Prolapsed oviduct out of the cloaca commonly occurs when there is difficulty passing the egg through the terminal part of the reproductive tract. The exposed reproductive tract becomes desiccated adhering to the egg. Many of these cases can be resolved by hydrating the exposed reproductive tract and slowly manipulating the egg through the uterovaginal sphincter. Replacement of the oviduct, once the egg is removed and application of a topical medicated, is often sufficient in remedying the problem. Reoccurrence of prolapsed oviduct is rare in our practice.

Egg yolk peritonitis occurs when ovulation takes place outside of the oviduct into the coelomic cavity. Ectopic ovulation is often noted secondary to reverse perisalsis, salpingitis, metritis, neoplasa, cystic hyperplasia, ruptured oviducts, and stress or physical restraint of the egg-laying hen. Treatment requires patient stabilization and confirming the diagnosis. Confirmation of egg yolk peritonitis can be made through cytologic evaluation of cellular debris from a coelomic aspirate, radiology and a complete blood count. The patient usually presents depress with an enlarged caudal ventral coelomic cavity. Many patients are diagnosed with concurrent adhesions involving the intestinal tract and other major organs. Surgery, including a salpingiohysterectomy is difficult when trying to address the significant pathology associated with peritonitis. Chronic egg yolk peritonitis is considered the most common fatal reproductive condition in avian speices.2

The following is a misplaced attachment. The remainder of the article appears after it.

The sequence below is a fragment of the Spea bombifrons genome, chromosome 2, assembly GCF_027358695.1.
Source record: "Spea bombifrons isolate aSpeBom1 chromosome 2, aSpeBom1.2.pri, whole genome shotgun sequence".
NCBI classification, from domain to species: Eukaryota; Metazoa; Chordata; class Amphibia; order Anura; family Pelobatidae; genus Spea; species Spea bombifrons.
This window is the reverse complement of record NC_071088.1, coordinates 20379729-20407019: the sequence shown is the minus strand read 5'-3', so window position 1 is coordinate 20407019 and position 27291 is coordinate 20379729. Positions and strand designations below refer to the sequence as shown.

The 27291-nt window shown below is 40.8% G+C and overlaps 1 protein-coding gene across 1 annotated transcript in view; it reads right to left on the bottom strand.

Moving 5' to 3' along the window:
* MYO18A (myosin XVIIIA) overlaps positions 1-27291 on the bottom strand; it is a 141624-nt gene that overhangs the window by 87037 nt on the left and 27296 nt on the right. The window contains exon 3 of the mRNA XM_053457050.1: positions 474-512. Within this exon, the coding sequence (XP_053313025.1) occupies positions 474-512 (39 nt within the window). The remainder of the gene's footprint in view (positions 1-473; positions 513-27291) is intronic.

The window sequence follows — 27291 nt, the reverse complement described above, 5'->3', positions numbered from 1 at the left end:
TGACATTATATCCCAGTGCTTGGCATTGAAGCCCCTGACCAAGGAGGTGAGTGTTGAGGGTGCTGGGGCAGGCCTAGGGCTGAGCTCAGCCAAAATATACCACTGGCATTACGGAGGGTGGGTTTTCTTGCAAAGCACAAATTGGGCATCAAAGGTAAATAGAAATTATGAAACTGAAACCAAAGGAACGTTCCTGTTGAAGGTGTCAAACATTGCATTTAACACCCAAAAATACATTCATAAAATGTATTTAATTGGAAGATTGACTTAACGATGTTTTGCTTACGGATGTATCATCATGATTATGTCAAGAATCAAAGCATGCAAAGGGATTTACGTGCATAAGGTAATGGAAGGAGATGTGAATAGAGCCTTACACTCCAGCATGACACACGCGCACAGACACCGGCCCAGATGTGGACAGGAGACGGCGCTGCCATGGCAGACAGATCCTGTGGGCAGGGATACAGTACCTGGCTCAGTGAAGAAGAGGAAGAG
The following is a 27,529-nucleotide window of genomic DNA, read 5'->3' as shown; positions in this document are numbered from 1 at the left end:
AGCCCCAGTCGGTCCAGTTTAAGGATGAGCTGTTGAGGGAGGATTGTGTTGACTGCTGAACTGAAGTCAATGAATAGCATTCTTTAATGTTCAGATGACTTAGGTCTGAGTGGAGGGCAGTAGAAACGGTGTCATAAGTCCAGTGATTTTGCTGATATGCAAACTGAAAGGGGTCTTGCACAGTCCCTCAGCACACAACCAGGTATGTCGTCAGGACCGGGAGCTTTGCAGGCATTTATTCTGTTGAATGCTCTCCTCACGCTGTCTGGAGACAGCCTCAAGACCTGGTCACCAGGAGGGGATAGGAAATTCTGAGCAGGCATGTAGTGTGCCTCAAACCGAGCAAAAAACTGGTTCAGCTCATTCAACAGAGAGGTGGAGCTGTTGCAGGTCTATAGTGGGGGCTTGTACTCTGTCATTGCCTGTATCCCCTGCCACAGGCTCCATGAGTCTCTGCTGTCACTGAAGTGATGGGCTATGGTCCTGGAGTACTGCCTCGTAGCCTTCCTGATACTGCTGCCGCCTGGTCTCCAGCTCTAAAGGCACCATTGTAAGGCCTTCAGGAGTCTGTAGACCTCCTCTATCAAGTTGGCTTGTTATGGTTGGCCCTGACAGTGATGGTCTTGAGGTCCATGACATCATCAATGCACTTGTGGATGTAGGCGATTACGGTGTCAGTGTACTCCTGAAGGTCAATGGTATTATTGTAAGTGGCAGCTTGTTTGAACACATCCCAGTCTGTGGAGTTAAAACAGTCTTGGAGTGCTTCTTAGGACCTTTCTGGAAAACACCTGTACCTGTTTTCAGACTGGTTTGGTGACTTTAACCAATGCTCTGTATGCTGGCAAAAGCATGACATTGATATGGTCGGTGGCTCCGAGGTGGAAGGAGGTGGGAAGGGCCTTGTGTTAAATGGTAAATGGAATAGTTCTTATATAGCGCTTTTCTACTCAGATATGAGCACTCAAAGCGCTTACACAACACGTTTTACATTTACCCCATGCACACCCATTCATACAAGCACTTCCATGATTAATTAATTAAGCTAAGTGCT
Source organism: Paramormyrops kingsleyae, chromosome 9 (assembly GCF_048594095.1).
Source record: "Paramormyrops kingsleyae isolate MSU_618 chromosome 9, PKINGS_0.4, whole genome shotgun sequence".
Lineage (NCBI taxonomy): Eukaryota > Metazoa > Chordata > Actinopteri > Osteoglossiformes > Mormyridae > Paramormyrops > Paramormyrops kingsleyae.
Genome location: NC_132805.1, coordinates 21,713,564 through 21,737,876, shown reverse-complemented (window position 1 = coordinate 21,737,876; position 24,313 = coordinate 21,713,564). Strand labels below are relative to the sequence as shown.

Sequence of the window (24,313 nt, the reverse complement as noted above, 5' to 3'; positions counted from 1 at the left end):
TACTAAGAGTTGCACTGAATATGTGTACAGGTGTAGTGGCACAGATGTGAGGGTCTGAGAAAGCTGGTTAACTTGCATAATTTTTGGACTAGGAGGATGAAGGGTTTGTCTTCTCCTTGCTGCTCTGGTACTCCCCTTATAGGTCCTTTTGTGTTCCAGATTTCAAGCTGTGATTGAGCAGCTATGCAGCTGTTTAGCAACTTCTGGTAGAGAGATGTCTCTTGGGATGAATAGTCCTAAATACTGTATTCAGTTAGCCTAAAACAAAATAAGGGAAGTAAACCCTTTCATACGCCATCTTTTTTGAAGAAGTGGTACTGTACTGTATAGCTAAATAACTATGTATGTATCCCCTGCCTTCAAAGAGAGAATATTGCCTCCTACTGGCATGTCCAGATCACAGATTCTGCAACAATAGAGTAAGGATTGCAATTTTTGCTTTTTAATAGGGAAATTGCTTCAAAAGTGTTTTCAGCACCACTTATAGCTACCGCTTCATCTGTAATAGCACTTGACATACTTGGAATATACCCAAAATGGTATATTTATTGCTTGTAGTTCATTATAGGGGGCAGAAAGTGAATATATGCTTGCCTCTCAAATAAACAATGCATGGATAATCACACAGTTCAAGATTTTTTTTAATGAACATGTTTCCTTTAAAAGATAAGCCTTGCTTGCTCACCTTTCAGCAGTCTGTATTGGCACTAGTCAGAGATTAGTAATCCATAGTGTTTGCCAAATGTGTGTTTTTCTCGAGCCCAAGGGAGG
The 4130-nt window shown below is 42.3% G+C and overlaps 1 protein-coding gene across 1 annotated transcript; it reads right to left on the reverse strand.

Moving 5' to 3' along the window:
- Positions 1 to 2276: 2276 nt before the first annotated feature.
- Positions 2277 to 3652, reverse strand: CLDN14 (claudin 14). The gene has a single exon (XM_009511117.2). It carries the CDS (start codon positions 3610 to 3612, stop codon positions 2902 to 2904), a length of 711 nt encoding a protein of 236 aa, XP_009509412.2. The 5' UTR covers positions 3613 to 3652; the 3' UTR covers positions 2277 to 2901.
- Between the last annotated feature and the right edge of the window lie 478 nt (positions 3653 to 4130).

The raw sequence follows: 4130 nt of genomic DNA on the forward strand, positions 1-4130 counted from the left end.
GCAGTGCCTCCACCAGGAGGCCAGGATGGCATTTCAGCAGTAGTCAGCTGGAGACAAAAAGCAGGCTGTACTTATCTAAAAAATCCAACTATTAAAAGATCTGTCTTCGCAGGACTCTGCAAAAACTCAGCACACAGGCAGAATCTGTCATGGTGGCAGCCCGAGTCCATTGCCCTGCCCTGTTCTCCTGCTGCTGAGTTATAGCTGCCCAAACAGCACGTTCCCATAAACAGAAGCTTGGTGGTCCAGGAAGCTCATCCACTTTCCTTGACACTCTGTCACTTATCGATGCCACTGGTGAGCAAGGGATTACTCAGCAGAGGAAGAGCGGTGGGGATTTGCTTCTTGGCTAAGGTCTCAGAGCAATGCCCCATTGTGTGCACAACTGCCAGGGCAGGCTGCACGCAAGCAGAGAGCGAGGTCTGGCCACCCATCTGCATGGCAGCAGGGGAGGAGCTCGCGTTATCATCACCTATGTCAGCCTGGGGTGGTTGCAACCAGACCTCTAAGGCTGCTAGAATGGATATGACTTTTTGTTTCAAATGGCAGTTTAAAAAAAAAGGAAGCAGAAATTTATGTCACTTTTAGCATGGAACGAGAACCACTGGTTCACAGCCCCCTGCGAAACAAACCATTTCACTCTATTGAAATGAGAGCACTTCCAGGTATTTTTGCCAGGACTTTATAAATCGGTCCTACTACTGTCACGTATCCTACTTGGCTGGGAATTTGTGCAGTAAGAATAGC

Chronic egg laying, commonly occurs in cockatiel hens, is a life threatening problem. It is recommended to try behavior and dietary modification before therapeutic measures are used. If behavior and dietary modifications are not successful then leuprolide acetate (0.375 mg IM in cockatiels) (Lupron; TAP Pharmaceuticals, Deefield, IL) is the therapeutic drug of choice.2 Cockatiels should be injected every 18 days while budgerigars are injected every 12 – 14 days.

Bacterial infections affecting the ovary, oviduct and cloaca can cause reproductive abnormalities. Obtaining the results from an ill avian patient which includes a complete blood count, culture and sensitivity of a reproductive tract or cloacal culture will aid in the diagnosis of a reproductive tract infection. Reproductive tract infections may be secondary to neoplasias of the ovary or oviduct. Ovarian neoplasia has been diagnosed in budgerigars but not often seen in other parrot species. There is currently no treatment for ovarian or reproductive tract tumors.

Reproductive disorders that are diagnosed in pet birds are presented to the teaching hospital on a regular basis. By performing the proper work-ups the reproductive disorders can be diagnosed and treated, hopefully perpetuating the species for future generations to enjoy.

References

1. Gregory CR: Proventricular dilatation disease. In: Ritchie BW. Avian Viruses Function and Control. Wingers Publishing, Inc. Lake Worth, Florida. 1995. 439-448.

2.Romagnano A. Avian obstetrics. Semin in Avian and Exotic Pet Medicine. 1996;5:180-188.

3.Speer B. Clinical reproductive avian medicine, in foundations in avian medicine. Proceedings of the Assoc. of Avian Vet. Philadelphia, PA.1995;23-33.

4.Hudelson S, Hudelson P. Egg Binding, hormonal control and therapeutic considerations. Compend Contin Edu 1994;15:427-432.